The Times podcast: Masters of Disasters: Broken records!
In the second episode of the new season of the “Times Radio” podcast series, Times reporter David Enrich and Times political editor Mark Schmitt discuss their recent trip to Haiti.
If you missed our report last week, you can read about it here.
David Enrich: Mark, let’s start with a quote from your opening paragraph, which is to say, “Haiti is a fascinating study of the impact of the natural environment and how it affects human life. It’s also a study of how the nation’s institutions and the human spirit work. And it’s really a study of our own nation.”
Mark Schmitt: That’s right. This country really is a study in contrasts and yet we are all in this together. If you watch the news very closely there is a constant tension between the people in the United States and the people around the world—and particularly in our own country.
David Enrich: Speaking from an island, what role does climate change play in what we’re seeing on the ground in Haiti?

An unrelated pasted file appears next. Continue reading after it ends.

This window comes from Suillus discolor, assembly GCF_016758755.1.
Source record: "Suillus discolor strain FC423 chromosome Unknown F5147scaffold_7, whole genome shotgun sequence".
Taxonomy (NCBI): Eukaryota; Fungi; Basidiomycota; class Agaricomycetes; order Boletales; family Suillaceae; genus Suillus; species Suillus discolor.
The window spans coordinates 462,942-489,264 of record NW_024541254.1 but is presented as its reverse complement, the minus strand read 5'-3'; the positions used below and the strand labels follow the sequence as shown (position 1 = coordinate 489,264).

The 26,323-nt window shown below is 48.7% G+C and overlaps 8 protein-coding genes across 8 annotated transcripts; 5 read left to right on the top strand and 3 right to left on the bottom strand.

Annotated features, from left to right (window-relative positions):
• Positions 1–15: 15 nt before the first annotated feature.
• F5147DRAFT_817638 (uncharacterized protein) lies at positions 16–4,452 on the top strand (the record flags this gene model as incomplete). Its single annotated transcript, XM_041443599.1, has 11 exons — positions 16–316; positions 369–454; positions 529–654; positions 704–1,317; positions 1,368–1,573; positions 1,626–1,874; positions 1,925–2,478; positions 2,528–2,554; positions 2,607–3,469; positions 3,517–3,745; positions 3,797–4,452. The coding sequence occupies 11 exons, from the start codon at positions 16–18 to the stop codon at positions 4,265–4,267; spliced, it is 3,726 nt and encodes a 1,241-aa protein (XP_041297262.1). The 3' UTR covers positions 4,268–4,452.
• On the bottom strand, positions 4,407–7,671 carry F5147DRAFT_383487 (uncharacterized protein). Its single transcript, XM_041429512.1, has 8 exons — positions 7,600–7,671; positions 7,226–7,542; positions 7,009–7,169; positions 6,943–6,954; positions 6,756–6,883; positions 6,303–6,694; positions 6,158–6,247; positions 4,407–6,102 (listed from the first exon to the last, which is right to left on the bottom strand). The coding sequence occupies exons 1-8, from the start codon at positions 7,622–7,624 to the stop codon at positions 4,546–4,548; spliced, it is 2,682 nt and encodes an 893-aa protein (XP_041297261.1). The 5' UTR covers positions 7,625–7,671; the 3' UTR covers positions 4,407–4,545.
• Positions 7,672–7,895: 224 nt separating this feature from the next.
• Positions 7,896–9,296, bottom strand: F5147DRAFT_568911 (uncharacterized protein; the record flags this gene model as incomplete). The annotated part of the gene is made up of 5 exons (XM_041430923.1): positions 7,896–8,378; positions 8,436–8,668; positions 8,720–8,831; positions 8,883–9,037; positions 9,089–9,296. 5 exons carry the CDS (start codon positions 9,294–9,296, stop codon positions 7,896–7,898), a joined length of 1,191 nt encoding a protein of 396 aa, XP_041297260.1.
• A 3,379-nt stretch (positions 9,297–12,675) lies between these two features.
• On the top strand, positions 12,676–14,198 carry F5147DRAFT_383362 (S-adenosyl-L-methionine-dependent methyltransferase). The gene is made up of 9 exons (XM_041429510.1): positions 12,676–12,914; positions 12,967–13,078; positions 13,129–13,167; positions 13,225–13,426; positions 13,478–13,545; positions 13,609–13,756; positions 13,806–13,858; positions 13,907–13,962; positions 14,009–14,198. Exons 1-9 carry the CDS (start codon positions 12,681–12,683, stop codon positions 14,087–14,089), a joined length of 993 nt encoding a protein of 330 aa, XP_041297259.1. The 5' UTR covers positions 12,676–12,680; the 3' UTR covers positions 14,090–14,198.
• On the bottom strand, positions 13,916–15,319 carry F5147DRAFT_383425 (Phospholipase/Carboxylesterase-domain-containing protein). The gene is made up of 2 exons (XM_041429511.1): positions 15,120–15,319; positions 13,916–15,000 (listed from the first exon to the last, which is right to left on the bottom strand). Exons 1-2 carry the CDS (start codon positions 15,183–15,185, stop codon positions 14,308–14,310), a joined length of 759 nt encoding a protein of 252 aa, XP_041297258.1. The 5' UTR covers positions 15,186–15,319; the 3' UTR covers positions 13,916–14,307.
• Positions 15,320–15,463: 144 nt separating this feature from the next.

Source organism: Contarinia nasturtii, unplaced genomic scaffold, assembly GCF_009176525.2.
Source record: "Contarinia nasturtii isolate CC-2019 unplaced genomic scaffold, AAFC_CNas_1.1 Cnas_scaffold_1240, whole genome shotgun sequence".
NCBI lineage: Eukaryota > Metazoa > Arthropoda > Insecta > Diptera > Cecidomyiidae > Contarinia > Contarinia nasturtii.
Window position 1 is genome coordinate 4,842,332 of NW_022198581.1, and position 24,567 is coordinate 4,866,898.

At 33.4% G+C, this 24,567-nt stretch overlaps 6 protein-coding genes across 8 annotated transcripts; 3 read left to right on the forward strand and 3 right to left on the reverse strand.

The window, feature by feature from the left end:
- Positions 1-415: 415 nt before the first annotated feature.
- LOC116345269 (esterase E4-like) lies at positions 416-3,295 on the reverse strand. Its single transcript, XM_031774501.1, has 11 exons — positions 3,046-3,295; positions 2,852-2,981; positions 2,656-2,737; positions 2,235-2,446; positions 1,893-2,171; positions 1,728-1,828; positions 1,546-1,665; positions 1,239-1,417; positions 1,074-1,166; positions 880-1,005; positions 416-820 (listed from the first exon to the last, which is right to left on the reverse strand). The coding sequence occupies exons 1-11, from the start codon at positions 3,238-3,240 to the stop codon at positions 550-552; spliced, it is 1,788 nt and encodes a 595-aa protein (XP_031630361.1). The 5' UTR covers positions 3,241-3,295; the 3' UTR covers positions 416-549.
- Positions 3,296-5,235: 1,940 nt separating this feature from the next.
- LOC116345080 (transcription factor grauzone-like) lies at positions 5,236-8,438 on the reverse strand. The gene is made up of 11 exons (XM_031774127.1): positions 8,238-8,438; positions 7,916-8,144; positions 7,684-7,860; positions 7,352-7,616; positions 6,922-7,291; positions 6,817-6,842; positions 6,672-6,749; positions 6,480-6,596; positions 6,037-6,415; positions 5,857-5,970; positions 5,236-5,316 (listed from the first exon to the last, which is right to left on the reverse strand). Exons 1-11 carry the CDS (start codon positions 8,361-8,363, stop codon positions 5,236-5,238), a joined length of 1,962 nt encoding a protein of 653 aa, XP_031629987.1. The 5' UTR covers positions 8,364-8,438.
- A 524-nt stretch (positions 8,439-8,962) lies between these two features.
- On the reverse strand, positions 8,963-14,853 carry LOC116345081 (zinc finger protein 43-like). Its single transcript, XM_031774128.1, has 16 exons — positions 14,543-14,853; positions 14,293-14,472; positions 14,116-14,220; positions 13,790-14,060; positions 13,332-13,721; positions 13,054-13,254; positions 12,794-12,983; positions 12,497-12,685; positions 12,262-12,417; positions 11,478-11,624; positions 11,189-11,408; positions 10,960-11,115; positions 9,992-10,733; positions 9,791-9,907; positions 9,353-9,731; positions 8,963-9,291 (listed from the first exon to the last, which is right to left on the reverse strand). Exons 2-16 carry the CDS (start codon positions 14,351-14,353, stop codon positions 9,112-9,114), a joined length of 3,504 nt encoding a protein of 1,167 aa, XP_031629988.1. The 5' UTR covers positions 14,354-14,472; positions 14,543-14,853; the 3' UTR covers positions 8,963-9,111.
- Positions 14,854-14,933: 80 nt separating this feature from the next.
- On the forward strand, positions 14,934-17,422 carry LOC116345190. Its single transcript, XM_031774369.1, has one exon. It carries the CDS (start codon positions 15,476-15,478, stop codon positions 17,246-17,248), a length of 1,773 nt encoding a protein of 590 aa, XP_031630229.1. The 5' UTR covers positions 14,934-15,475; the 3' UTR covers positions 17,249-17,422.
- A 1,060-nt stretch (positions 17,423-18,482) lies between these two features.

Mark Schmitt: Well, again, it’s a question of perception. You know, maybe you are like me, not only one of those who just sees climate change in absolute terms, but you look at how we deal with such a huge crisis and that we’ve never faced a global crisis of this magnitude before and you have to think: How do we begin to think differently about what we’re doing here in the U.S.?
I mean, just take the fact that every night there is a news headline on some crisis somewhere in the world that we haven’t seen this size before.
That’s an alarming statement, and yet, this is happening. And it’s happening in a country with a long and storied history where we’ve seen a remarkable resilience. They’ve been in multiple empires, including the French. They’ve been in many wars throughout their history. They’ve had to, in many cases, survive. But they’ve also been able to come out the other side of that as well.
And as David said, just like the rest of the world we have to ask ourselves in the United